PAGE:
Monday, May 14, 2012

May Daring Cooks Challenge: No-Sweat Beef Bourguignon

 My friends, have I got a bona fide AMAZING recipe to share with you today. It's seriously one of the best things that I've cooked this entire year! I'm part of a really fun food blogger group called The Daring Kitchen. Our May 2012 Daring Cooks' hostess was Fabi of fabsfood. Fabi challenged us to make Boeuf Bourguignon, a classic French stew from the Burgundy region of France. Flavored with beef, red wine, herbs, and aromatic's truly the ultimate comfort food!

I’ve made Julia Child’s iconic version of beef bourguignon before. Once. I found all of the steps...and the dirty dishes...that it required quite exhausting. The dish was indeed worthy of the accolades that it’s received over the years, but I never made it again because of all the work that went into preparing it. My goal with this challenge was to come up with a streamlined version of bourguignon that didn’t skimp on the complex layers of flavor that this dish is known for. I'm happy to report that my No-Sweat Beef Bourguignon met this challenge with flying colors!

By combining two recipes and tweaking them slightly for our tastes, I ended up with beef bourguignon that was full of complex, rich flavor using only my beloved Le Creuset Dutch oven...and eliminating a few of the extra steps! My starting point was a recipe that I found online via The New York Times. The recipe was from a French chef named Ginette Mathiot. She shared a streamlined method of making bourguignon that she says is typical of one that a French home cook would use. I also borrowed two ideas from Jacques Pepin: I used hangar steak for the meat...and added baby carrots to bypass the need for extra chopping. The initial prep work takes 30-45 minutes, then your oven does the rest of the work while you watch a movie, do laundry...or whatever around the house. It smells heavenly while it cooks, so you know you’re in for a treat when it’s ready to eat.

No-Sweat Beef Bourguignon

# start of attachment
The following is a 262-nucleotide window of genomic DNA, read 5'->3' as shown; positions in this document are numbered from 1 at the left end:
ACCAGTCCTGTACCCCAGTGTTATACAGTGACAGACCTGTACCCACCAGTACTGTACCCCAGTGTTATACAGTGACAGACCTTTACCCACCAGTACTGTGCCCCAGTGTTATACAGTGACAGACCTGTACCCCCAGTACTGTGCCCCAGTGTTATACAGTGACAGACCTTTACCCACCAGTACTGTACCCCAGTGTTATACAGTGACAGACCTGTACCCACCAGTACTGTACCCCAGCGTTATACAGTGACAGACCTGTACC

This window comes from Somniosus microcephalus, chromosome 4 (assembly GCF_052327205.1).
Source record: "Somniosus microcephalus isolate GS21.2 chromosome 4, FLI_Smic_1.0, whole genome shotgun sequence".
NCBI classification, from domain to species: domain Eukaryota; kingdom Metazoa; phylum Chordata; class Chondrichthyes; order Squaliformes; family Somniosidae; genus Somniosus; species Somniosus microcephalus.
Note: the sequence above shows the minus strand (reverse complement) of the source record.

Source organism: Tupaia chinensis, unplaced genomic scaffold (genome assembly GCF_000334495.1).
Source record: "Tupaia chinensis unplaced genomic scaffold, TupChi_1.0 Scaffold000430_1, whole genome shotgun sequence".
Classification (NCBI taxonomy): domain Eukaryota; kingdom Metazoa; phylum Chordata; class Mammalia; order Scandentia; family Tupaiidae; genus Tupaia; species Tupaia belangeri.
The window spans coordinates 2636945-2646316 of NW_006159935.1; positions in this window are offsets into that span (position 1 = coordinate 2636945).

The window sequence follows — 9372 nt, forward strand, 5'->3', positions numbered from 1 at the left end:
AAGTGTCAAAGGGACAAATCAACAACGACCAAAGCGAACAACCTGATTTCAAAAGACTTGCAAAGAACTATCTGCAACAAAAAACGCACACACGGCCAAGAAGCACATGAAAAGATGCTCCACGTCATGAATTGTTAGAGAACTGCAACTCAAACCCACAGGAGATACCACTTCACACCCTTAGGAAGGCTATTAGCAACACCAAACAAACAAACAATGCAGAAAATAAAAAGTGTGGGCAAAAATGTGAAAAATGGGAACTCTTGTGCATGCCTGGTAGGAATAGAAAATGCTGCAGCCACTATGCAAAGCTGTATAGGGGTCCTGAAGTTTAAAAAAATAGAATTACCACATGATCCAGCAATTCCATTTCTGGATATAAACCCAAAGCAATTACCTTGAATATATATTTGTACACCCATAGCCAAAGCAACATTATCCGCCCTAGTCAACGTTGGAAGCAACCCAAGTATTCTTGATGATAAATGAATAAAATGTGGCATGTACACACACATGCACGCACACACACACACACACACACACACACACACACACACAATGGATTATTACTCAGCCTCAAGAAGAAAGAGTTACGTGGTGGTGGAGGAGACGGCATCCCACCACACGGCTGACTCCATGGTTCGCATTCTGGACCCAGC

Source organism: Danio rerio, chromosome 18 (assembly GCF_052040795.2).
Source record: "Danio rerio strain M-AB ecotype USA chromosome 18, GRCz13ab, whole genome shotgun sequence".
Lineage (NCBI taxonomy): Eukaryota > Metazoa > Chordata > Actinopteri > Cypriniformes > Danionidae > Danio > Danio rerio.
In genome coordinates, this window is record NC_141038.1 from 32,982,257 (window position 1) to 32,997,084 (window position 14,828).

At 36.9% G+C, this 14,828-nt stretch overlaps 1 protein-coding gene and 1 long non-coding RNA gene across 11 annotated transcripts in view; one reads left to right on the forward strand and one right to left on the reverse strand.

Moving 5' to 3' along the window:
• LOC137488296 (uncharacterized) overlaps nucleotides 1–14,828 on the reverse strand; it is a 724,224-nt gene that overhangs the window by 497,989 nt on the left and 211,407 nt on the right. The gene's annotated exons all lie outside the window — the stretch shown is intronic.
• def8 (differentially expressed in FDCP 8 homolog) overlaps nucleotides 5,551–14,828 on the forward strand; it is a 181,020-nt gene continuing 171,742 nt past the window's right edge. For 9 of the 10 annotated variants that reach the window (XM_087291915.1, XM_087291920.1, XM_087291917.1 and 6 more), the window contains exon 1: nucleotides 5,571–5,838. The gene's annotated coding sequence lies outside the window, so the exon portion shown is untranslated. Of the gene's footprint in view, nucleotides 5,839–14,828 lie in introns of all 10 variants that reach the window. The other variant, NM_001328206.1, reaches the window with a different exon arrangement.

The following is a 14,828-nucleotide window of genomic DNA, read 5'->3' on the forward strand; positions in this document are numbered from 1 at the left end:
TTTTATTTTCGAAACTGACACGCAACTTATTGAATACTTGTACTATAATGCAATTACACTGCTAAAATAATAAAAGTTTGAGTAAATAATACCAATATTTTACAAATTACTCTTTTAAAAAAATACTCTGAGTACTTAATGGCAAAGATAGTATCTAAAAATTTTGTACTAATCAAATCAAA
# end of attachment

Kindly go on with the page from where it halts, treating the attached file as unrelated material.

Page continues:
adapted from the The New York Times and Jacques Pepin

Step 1:  Preheat oven to 350. Heat 1 tbs. olive oil in a 5-quart Dutch oven over medium heat. Add 3 slices diced thick-cut bacon and one large shallot cut in half and into half moons. Sautee until the bacon is browned and the shallots are soft and golden. Remove using a slotted spoon and reserve, but leave the bacon fat in the pan. Cut 1.5 pounds hangar steak into bite-sized chunks...season with salt and pepper to taste and toss to coat with 2 tbs. flour in a bowl.

Step 2:  Add the floured beef cubes to the bottom of the Dutch oven, and brown them in the bacon fat. Add 1.5 cups beef stock, 2.5 cups good-quality red wine -- pinot noir is recommended. Stir well to deglaze the pan and get all those flavorful browned bits on the bottom. Add the reserved bacon and shallot, 2-3 sprigs fresh thyme, 2-3 bay leaves, and three roughly chopped garlic cloves. Bring to a boil, cover, and place in the oven. Bake covered for 1.5 hours.

Step 3: After 1.5 hours, add 20 thin baby carrots and 6-7 cremini mushrooms that have been stemmed and quartered. Stir to combine the veggies into the pot, re-cover, and bake for another 45 minutes. When the bourguignon comes out of the oven, combine 1/2 cup red wine and 2 tbs. cornstarch in a measuring cup...whisk to make a slurry, and stir into the bourguignon to thicken it slightly.

That’s it. Seriously, y’all...this bourguignon is pretty much the best thing you’ll ever eat! The beef is melt-in-your-mouth tender, and the sauce is really complex: beefy, with a distinct flavor from the wine. Make sure to use a wine that you’d drink...don’t cheap out, or you’ll regret it! I was lucky enough to find a $20 bottle of French wine on sale for only $9 at Central Market and grabbed it quick! After cooking, there was just enough wine left in the bottle to enjoy a glass. The bourguignon has a slight smoky flavor from the bacon...and the flavor of thyme is very subtle. I loved how shallots worked in this dish in place of pearl onions...and the combo of cremini mushroom and baby carrots gave the entire dish an earthy backbone.

Beef bourguignon can be served over egg noodles or mashed potatoes...or you can do what I did: make some creamy cheese grits and place them in the bottom of each bowl before ladling the bourguignon on top. It was fantastic...the grits were creamy like mashed potatoes, but they were a bit more substantial and earthy. It partnered with the bourgignon perfectly. I brought the leftovers to work to share with my team, and they unanimously declared it “OMG delicious”! Best of all? Now that I have a streamlined way to prepare beef bourguignon, it’ll definitely be making many more appearances on my dinner table...especially during cooler months. yourself a favor. Make this dish as soon as you can. It’s like a little black dress: always classy, elegant, and appropriate!

1 comment:

  1. I didnt participate this month because I thought I just wouldn't have the time. WHERE WAS THIS RECIPE???


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